What doesn't suck though are small, serendipitous signs from the universe. After today's pathetic breakdown, I received a text from an old friend looking to reconnect. They, too, are still mourning the loss of their much loved mother. And my neighbour, an elderly widow, left a surprise gift at my doorstep of freshly-baked bread and cookies, inviting me for tea as she misses my company.
Perhaps these unexpected gestures were karma to detract from the negative one.
That's the other thing about loss - those living it always look for meaning. I believe it is there. I am willing to search for it. I am not alone.
And neither are you.
"There's a hole in the world like a great black pit
and the vermin of the world inhabit it
and its morals aren't worth what a pig could spit
and it goes by the name of London."
Whenever I think of London, England, I think of the aforementioned stanza from Sweeney Todd, a Broadway musical about a barber/serial killer set amidst the nineteenth century squalor of the capital. It is a place with an illustrious, albeit controversial, history. A global centre of commerce and culture and corgis, one of THE greatest, most influential cities in the world. And yet ... it is also probably one of the most difficult places I've travelled to. The only place where I've ever felt that being a polite, friendly Canadian has put me at a disadvantage.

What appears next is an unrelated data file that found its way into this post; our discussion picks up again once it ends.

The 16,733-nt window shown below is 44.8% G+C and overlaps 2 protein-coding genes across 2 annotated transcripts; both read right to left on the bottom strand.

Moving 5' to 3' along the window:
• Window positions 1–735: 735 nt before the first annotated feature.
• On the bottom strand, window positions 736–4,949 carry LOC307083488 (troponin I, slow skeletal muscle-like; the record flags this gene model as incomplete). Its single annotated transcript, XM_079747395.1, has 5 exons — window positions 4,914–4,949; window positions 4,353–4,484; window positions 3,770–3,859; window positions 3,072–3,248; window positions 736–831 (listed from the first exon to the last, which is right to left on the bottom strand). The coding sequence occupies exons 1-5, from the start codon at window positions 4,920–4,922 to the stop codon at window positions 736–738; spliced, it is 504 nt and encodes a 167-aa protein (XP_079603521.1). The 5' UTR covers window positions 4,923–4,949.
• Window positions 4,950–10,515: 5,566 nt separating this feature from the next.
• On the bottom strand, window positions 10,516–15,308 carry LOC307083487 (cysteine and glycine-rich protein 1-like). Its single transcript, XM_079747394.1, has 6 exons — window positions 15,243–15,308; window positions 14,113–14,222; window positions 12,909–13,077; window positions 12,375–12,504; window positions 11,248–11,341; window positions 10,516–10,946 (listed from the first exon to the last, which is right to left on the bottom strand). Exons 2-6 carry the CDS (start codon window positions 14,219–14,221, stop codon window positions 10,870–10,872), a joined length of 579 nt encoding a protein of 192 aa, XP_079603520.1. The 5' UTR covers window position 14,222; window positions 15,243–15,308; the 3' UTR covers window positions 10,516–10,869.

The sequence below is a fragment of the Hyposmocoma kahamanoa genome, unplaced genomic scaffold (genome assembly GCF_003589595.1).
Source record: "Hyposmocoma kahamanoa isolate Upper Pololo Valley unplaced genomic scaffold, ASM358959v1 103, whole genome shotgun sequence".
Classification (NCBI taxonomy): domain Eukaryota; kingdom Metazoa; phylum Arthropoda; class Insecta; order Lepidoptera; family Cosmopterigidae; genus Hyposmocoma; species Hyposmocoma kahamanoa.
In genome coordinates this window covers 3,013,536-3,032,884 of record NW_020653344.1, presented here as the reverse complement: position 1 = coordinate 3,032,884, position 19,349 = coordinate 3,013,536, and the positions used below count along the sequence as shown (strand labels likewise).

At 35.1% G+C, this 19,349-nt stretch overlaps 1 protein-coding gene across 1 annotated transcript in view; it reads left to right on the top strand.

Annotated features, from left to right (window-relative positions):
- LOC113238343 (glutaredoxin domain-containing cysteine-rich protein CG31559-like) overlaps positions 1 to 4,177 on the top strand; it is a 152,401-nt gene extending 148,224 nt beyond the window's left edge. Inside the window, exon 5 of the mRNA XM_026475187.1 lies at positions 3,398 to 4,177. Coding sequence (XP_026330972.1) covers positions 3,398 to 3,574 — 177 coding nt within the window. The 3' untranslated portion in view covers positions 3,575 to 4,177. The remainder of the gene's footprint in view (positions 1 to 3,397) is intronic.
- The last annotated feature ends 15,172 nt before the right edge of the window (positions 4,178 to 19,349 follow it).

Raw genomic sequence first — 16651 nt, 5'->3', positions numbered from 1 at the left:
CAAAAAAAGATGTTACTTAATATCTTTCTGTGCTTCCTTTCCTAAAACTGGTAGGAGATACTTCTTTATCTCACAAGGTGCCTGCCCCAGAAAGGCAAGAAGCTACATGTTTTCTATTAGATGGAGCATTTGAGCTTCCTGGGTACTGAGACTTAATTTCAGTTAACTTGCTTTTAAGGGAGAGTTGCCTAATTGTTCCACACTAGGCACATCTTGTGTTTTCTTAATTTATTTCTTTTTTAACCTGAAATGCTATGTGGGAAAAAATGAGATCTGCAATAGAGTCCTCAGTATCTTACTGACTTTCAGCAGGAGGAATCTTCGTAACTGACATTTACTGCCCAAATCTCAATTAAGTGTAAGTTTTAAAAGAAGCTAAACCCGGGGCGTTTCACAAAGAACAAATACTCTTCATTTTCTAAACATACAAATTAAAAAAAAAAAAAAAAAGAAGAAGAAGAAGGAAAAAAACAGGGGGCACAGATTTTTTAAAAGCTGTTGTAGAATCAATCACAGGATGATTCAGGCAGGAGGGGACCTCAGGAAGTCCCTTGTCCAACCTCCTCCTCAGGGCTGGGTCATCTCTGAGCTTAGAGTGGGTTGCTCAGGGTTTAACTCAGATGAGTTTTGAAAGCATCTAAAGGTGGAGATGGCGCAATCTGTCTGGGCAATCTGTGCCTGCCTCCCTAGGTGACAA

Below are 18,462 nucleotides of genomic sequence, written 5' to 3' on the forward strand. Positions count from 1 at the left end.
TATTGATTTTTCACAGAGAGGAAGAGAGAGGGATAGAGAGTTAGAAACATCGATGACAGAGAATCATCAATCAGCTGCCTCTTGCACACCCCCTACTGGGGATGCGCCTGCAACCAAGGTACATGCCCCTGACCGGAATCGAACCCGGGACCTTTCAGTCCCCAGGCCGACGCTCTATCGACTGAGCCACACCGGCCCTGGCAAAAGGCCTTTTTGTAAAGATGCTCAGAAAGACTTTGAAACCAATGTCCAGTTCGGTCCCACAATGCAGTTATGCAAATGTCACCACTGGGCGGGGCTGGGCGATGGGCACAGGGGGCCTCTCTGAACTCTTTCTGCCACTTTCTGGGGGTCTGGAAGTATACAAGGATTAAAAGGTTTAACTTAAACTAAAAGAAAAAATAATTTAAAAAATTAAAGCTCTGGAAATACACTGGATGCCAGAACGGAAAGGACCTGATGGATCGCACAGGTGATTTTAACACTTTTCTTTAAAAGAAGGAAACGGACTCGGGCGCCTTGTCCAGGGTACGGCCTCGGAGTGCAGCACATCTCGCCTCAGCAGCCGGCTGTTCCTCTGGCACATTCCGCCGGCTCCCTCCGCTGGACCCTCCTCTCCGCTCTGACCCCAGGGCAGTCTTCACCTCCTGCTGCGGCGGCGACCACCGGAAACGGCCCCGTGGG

Londoners don't have time for polite.
Londoners are primed to eat people alive.
"I, too, have sailed the world and seen its wonders
for the cruelty of men is as wondrous as Peru
but there's no place like London."
Take, for example, my first hour in London (2007). Having just landed at Heathrow Airport, I was still excited from seeing the iconic red double-decker buses navigate the roadways from 20,000 feet descending. Then, while in the airport, I became more excited at overhearing the variety of British dialects (that I love so much). Several of my senses were now fully computing that I was, indeed, in a foreign land which made me MORE excited for the upcoming adventure. Slightly lost, I approached an older gentleman wearing a security uniform.